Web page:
Tuesday, July 31, 2007


When I first announced the program line-up for the Fabulous Fashion in Film Festival, I commented: "Leave it to [Marc] Huestis to program the obvious double-bill of the year: Sparkle (1976) and Dreamgirls (2006)." My Evening Class cohort Michael Hawley concurs and offers an overview of one of his supremely guilty pleasures.

His mix of enthusiasm and outrage is not for the spoiler-wary.

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The best thing I can say about 2006's film version of Dreamgirls is that it triggered, at long last, the DVD release of 1976's Sparkle. For 30 years, this film has been a supremely guilty pleasure for me. This was the first movie I ever purchased on VHS—way back in 1984—and I've watched it a zillion times. On Thursday, August 2, as part of his Fabulous Fashion in Film Festival, San Francisco impresario Marc Huestis presents the inevitable double bill of Dreamgirls and Sparkle at the Castro Theater. To the best of my knowledge, this is the first time Sparkle is being shown on a Bay Area big screen in more than two decades.

Sparkle was released in the spring of 1976, just months after I had moved to San Francisco. As a budding cinephile I was too busy catching up on my Herzogs and Fassbinders to bother with a poorly reviewed blaxploitation film that—if I remember correctly—only screened at that Market Street sleaze palace known as the St. Francis Theater. While oblivious to the film, I was positively obsessed by its so-called soundtrack album, in which Aretha Franklin sang five Curtis Mayfield-penned tunes from the film and an additional three that were not included. It's a "so-called" soundtrack because Aretha is never heard singing in the movie, and to this day a proper soundtrack featuring the film's actors has never been released. Anyway, the album more or less became my personal soundtrack for 1976 and it remains, along with Young, Gifted and Black, one of Aretha's two great studio albums from the 1970s.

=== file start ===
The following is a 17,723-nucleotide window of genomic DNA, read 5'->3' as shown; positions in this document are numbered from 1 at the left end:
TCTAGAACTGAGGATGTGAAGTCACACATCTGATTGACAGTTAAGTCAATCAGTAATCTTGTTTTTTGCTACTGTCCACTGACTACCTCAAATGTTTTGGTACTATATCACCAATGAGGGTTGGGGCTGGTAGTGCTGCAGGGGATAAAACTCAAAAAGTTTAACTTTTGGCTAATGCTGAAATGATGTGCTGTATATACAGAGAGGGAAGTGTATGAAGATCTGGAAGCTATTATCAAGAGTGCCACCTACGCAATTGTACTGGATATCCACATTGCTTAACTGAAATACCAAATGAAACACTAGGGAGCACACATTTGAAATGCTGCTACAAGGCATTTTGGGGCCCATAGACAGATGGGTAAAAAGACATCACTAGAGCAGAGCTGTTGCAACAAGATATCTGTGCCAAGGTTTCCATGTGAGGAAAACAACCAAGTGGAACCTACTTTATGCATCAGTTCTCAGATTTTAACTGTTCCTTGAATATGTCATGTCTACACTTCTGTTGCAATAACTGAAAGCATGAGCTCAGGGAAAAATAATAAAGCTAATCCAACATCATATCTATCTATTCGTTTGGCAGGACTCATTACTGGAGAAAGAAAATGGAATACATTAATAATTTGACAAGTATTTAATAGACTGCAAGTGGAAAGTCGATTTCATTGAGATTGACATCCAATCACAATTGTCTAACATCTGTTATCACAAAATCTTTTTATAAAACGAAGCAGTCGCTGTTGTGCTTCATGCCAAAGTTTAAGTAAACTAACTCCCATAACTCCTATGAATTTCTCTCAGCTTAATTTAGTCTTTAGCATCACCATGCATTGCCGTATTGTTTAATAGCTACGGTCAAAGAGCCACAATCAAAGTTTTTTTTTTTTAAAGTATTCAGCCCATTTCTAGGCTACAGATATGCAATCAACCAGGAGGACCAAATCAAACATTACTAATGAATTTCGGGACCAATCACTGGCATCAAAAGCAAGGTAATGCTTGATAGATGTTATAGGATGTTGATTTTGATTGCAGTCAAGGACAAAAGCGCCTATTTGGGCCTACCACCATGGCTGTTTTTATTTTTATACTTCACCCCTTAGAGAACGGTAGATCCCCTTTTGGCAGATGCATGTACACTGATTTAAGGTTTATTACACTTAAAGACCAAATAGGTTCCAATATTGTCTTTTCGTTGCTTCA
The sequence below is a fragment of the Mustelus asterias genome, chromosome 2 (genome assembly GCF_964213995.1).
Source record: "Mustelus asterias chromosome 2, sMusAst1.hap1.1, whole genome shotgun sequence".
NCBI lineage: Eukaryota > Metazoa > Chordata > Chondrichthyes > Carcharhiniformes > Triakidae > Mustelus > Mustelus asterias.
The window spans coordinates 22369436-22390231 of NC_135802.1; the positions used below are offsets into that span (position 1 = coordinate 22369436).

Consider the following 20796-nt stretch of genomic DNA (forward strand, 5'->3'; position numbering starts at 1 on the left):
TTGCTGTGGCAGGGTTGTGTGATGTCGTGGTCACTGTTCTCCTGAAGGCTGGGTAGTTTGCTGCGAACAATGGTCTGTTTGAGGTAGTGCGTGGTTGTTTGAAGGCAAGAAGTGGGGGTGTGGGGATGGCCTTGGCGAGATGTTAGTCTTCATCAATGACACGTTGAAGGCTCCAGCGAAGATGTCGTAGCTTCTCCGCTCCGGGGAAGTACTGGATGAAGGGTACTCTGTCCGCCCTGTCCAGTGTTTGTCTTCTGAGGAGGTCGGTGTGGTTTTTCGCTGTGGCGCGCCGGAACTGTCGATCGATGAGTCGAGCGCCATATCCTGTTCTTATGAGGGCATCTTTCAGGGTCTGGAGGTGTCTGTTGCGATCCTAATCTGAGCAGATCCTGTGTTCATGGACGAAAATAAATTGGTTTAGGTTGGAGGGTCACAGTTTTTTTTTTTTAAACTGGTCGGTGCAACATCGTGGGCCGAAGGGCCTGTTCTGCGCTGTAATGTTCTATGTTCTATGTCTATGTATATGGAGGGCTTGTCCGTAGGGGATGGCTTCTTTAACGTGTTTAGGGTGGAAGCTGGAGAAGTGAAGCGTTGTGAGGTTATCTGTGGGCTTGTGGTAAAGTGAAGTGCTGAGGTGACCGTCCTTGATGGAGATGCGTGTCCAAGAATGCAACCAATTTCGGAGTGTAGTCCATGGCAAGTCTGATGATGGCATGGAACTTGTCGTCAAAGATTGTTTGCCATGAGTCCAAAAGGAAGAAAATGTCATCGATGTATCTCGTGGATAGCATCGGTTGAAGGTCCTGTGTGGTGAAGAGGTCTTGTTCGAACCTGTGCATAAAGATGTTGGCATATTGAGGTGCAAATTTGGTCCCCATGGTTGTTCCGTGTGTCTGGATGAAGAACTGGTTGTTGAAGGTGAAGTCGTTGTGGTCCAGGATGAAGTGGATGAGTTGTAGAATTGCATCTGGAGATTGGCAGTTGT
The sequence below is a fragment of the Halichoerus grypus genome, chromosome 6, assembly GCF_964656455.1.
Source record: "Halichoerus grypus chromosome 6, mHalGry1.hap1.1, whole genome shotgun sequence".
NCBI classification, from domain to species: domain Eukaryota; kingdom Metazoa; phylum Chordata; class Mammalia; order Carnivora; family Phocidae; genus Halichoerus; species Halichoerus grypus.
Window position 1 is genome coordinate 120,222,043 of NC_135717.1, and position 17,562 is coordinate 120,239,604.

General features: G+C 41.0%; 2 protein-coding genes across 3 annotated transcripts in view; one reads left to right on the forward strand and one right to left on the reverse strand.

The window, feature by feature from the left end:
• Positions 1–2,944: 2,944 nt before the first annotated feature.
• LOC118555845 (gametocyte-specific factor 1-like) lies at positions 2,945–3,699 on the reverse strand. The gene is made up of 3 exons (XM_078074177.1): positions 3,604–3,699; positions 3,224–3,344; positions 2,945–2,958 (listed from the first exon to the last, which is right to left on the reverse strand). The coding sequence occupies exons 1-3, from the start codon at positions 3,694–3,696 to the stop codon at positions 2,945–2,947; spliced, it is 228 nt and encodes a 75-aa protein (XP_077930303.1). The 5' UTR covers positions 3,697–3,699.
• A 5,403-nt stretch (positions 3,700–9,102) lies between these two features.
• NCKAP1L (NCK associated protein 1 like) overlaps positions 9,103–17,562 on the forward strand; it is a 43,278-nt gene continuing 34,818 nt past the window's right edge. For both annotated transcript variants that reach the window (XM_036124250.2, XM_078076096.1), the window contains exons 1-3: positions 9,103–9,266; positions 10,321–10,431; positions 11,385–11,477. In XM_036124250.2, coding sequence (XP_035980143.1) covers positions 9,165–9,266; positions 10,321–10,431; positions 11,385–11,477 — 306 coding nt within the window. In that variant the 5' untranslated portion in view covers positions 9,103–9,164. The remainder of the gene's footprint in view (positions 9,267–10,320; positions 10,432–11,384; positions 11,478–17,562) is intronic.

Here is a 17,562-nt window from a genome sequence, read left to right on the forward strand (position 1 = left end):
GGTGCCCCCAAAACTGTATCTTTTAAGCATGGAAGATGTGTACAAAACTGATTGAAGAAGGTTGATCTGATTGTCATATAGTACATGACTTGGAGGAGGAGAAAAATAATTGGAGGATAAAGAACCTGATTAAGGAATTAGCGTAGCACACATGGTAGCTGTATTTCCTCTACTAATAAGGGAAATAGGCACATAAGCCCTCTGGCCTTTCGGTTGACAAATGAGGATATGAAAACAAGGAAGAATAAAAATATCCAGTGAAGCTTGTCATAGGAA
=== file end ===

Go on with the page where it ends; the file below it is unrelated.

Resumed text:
I finally saw Sparkle in early 1977 on a double bill with A Star is Born (1976) at the Castro Theater. At that time, the Castro was still very much a nabe theater, showing films whose downtown run had ended. A Star is Born had been the big Xmas picture of 1976 and as a gay boy I suppose I felt it my (reluctant) duty to check out Barbra's remake of a remake. Seeing Sparkle was an afterthought, born mostly out of a desire to get my movie money's worth. Long story short, the loathsome A Star is Born made me want to kill myself, and Sparkle made me so deliriously happy I wanted to swing from the Castro chandelier. I'm not sure what I was expecting from this story of three Harlem sisters who form a singing group in the late 1950's, but a heartfelt, campy, corny, fabulous soap opera of a musical wasn't it. The icing on the cake was hearing Lonette McKee and Irene Cara's sultry and languid renderings of Mayfield's songs, in deep contrast to Aretha's ferocious exuberance. I returned two more times during the film's Castro run, and then saw the film a time or two more at the Strand Theater, during the years of its repertory heyday. Soon thereafter came the VHS release, whose gradually degenerating, pan-and-scan images are all I've had to content myself with over the past two decades.